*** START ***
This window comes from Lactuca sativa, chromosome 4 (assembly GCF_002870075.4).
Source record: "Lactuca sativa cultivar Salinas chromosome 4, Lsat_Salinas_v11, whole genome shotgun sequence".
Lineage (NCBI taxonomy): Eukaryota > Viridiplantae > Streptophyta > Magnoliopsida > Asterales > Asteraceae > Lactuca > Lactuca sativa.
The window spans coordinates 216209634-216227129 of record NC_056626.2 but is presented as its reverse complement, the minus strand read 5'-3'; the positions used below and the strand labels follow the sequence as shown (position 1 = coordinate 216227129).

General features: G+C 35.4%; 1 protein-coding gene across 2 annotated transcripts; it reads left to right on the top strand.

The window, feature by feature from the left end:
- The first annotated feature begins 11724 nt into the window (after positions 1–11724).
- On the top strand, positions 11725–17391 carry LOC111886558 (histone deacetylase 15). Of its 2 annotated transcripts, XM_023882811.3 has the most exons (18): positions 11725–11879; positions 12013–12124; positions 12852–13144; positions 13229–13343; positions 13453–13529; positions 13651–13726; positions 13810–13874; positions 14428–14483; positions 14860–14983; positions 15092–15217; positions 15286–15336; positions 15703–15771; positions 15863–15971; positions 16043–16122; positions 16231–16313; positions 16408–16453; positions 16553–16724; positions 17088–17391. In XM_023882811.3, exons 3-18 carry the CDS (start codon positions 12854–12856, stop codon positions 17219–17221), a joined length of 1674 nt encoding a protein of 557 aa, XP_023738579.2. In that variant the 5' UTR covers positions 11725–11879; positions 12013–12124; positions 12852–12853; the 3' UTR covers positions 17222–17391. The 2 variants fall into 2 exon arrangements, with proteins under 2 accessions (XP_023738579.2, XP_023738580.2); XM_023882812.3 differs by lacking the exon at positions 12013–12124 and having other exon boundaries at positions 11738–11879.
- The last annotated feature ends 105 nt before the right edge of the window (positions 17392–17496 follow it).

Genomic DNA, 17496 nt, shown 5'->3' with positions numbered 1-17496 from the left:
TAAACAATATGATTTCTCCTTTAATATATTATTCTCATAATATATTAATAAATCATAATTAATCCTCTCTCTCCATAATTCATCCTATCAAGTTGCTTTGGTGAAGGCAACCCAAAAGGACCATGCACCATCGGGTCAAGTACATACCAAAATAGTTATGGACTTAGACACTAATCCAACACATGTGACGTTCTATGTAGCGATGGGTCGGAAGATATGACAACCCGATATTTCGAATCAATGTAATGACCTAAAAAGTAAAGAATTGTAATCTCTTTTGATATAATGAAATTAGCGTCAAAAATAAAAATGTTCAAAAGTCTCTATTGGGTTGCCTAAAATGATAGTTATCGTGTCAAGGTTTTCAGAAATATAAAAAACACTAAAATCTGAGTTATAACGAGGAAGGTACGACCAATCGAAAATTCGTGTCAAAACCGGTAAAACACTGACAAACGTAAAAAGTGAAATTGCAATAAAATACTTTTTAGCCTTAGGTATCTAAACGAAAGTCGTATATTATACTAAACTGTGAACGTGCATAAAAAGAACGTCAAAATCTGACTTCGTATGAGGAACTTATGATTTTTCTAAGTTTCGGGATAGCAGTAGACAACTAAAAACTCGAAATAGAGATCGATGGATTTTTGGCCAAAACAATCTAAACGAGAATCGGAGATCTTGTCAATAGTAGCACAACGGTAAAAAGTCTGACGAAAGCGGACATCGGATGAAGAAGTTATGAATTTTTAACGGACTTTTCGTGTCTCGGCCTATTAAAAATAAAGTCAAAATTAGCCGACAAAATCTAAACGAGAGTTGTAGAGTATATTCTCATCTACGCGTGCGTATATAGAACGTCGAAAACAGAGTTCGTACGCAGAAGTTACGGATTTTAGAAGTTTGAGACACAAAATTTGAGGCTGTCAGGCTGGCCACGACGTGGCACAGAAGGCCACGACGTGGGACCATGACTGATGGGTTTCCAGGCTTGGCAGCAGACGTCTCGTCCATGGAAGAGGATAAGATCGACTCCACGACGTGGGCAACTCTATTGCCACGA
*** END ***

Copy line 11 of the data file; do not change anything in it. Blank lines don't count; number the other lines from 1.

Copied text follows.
TAAACAATATGATTTCTCCTTTAATATATTATTCTCATAATATATTAATAAATCATAATTAATCCTCTCTCTCCATAATTCATCCTATCAAGTTGCTTTGGTGAAGGCAACCCAAAAGGACCATGCACCATCGGGTCAAGTACATACCAAAATAGTTATGGACTTAGACACTAATCCAACACATGTGACGTTCTATGTAGCGATGGGTCGGAAGATATGACAACCCGATATTTCGAATCAATGTAATGACCTAAAAAGTAAAGAATTGTAATCTCTTTTGATATAATGAAATTAGCGTCAAAAATAAAAATGTTCAAAAGTCTCTATTGGGTTGCCTAAAATGATAGTTATCGTGTCAAGGTTTTCAGAAATATAAAAAACACTAAAATCTGAGTTATAACGAGGAAGGTACGACCAATCGAAAATTCGTGTCAAAACCGGTAAAACACTGACAAACGTAAAAAGTGAAATTGCAATAAAATACTTTTTAGCCTTAGGTATCTAAACGAAAGTCGTATATTATACTAAACTGTGAACGTGCATAAAAAGAACGTCAAAATCTGACTTCGTATGAGGAACTTATGATTTTTCTAAGTTTCGGGATAGCAGTAGACAACTAAAAACTCGAAATAGAGATCGATGGATTTTTGGCCAAAACAATCTAAACGAGAATCGGAGATCTTGTCAATAGTAGCACAACGGTAAAAAGTCTGACGAAAGCGGACATCGGATGAAGAAGTTATGAATTTTTAACGGACTTTTCGTGTCTCGGCCTATTAAAAATAAAGTCAAAATTAGCCGACAAAATCTAAACGAGAGTTGTAGAGTATATTCTCATCTACGCGTGCGTATATAGAACGTCGAAAACAGAGTTCGTACGCAGAAGTTACGGATTTTAGAAGTTTGAGACACAAAATTTGAGGCTGTCAGGCTGGCCACGACGTGGCACAGAAGGCCACGACGTGGGACCATGACTGATGGGTTTCCAGGCTTGGCAGCAGACGTCTCGTCCATGGAAGAGGATAAGATCGACTCCACGACGTGGGCAACTCTATTGCCACGA